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Mammoths Mean Ice Age

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Herds of mammoths appearing out of nowhere are one of the lesser-known side effects of prolonged cold spells.

After the dinosaurs, woolly mammoths are some of the most well-known of prehistoric creatures. Unlike the dinosaurs, which have become associated in the popular imagination with the steaming jungles and volcanoes of Prehistoria, the mammoths are instead almost always thought of as inhabiting cold, snowbound lands. This is largely because the most well-known member of their genus, the woolly mammoth (Mammuthus primigenius), lived alongside early mankind in northern Eurasia and North America during the last major Ice Age. As mammoths were the most physically impressive and memorable specimens of the Ice Age's megafauna, popular culture eventually began to use them as a symbol of the Ice Age itself, and through that of the cold and rigors associated with it and the (by modern perceptions) uncivilized and barbarous state in which Ice Age humans lived.

As such, when these shaggy elephant-like animals appear in modern fiction, they almost always do so in conditions of intense cold: outside of settings that try to hew to more realistic interpretations of these animals, you will not find mammoths living in warm or temperate lands — often, visual art will favor depicting them roaming in deep white snow, with no bare ground or plants in sight — nor near civilization. Instead, the appearance of shaggy pachyderms striding through knee-deep snowdrifts is often used as a shorthand of sorts to communicate that a land or period is terribly, terribly cold, and often not suited for civilization. The most common way this plays out is to symbolize the Ice Age itself — a mammoth sighting is almost required for time travelers visiting that period, and they'll be a common sight for Ice Age cavemen as well. Likewise, they are sometimes used to show that a new ice age has gripped the world, with herds of mammoths appearing alongside the ice and snow to show the way the world has changed.

A fantasy-specific way this trope plays out is to place mammoths in the Grim Up North. Being fairly recent animals in Earth's history, mammoths look enough like modern fauna not to feel too out of place in relatively Earth-like worlds, yet strange and unusual enough to serve as fantastical creatures alongside more traditional fantasy beasts. Thus, they are often placed in the uncivilized, snowbound northlands of fantasy worlds, their presence reinforcing the fact that their homes are both extremely cold and far from the comforts of civilization. In these cases, if The Horde comes from here, you might see it use the local mammoths as War Elephants, to further drive home that they come from very cold, wild and uncivilized places.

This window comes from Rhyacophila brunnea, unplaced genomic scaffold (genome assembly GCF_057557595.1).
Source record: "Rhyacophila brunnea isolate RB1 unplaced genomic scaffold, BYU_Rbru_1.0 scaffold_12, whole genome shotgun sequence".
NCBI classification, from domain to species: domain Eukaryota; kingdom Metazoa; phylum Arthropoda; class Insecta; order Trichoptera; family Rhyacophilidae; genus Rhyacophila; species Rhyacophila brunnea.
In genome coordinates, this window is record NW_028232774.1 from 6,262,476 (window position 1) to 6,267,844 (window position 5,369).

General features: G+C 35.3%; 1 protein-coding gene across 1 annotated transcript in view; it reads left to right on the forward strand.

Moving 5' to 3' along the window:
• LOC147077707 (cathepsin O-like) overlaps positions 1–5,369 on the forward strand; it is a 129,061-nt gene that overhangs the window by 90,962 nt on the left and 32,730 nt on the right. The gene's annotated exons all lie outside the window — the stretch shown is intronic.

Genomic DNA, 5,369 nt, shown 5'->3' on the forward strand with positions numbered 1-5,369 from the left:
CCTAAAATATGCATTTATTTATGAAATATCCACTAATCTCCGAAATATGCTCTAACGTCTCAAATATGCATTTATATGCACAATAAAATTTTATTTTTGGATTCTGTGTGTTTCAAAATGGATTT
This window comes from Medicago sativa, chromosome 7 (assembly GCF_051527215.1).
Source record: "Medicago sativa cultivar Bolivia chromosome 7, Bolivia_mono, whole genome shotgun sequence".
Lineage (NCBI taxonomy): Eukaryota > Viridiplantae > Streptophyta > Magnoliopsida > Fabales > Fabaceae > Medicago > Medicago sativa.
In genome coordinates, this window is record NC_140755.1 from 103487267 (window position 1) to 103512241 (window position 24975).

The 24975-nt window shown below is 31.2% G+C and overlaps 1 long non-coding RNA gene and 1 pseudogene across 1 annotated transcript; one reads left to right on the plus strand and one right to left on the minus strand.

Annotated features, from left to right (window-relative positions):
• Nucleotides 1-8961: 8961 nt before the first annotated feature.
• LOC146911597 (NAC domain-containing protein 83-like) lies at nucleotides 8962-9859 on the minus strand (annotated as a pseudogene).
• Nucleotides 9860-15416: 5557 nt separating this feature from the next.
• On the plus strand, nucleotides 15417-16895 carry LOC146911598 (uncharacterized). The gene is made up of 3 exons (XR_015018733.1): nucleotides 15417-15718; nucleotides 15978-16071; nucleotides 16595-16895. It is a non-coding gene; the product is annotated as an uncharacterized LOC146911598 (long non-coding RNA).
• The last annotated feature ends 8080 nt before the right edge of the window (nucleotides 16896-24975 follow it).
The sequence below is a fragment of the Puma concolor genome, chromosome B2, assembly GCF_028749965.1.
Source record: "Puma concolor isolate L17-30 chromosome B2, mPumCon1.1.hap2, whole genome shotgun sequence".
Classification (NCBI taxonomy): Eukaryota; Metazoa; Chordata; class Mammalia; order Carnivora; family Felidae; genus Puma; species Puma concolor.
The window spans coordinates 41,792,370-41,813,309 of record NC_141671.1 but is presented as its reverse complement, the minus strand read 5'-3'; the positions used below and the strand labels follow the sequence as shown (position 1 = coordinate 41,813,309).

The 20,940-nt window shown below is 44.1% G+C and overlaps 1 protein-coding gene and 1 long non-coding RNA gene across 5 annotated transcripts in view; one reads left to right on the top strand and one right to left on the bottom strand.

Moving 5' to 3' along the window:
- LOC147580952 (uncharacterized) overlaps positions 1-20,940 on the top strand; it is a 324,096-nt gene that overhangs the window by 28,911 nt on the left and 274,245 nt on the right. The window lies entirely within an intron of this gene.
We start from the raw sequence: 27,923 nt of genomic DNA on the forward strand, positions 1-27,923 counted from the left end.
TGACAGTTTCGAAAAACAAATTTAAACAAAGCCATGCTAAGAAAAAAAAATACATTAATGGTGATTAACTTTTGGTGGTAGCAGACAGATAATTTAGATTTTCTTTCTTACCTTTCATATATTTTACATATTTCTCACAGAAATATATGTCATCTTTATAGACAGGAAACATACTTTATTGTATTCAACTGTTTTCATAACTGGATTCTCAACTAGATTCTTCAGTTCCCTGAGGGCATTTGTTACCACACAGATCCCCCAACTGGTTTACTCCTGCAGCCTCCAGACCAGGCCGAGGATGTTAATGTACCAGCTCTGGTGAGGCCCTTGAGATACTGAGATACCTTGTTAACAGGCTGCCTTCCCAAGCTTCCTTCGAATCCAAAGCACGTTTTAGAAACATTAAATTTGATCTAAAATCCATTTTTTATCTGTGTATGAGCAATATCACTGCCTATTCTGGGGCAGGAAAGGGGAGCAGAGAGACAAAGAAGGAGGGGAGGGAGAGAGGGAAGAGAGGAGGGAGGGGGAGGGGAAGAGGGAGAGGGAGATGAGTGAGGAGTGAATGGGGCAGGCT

Since Tropes Are Flexible, this can be extended to other shaggy pachyderms such as mastodons and fictional mammoth- and mastodon-like creatures, as long as their presence is used to symbolize cold and ice ages. Other hairy Ice Age megafauna, such as woolly rhinos, are sometimes used to similar effect, although this is far less common.

As a final note, most real life mammoths did not live in particularly cold conditions and did not have thick coats (the only two that did were the woolly mammoth and its ancestral species, the steppe mammoth), and were very similar to modern elephants in most respects. However, they are not as famous as their woolly cousins, and so they never really show up in fiction.

See also Stock Dinosaurs.

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Ice Age examples:

  • K-On!: While enduring an extreme summer heat, Yui and Ritsu have an Imagine Spot about being in an arctic environment which includes a penguin, a polar bear, and a woolly mammoth.

    Card Games 
  • Magic: The Gathering: The card Woolly Mammoths, released as part of the Ice Age deck, gains a substantial boost (specifically a common ability themed around a creature trampling over its target when attacking) as long as its owner has a snow-covered land (thematically representing a land that has been covered by the ice and snow of the titular Ice Age) in play.

    Comic Strips 
  • Calvin and Hobbes: In one of Calvin's Imagine Spots, a sudden ice age hits the world overnight, covering it in ice and snow and providing excellent sledding opportunities. Calvin realizes what is going on when he sees, besides a glacier covering a large part of his town, a herd of woolly mammoths passing by his house.
  • In one Sunday strip of Foxtrot, Paige complains to Andy about the cold and that they should raise the thermostat, which Andy refuses as heat costs money. Paige then retorts that she expects to see a herd of mastodons (not exactly mammoths, but a close enough ice age megafauna) walk through their house since it's that cold.

    Film — Animated 
  • Brother Bear and its sequel are set in Alaska during the ice age, and feature woolly mammoths to prove it.
  • The Ice Age film series features a number of woolly mammoths as characters, including Manfred the mammoth as part of the core cast, which have come to be some of the most easily recognizable visual symbols of the movies.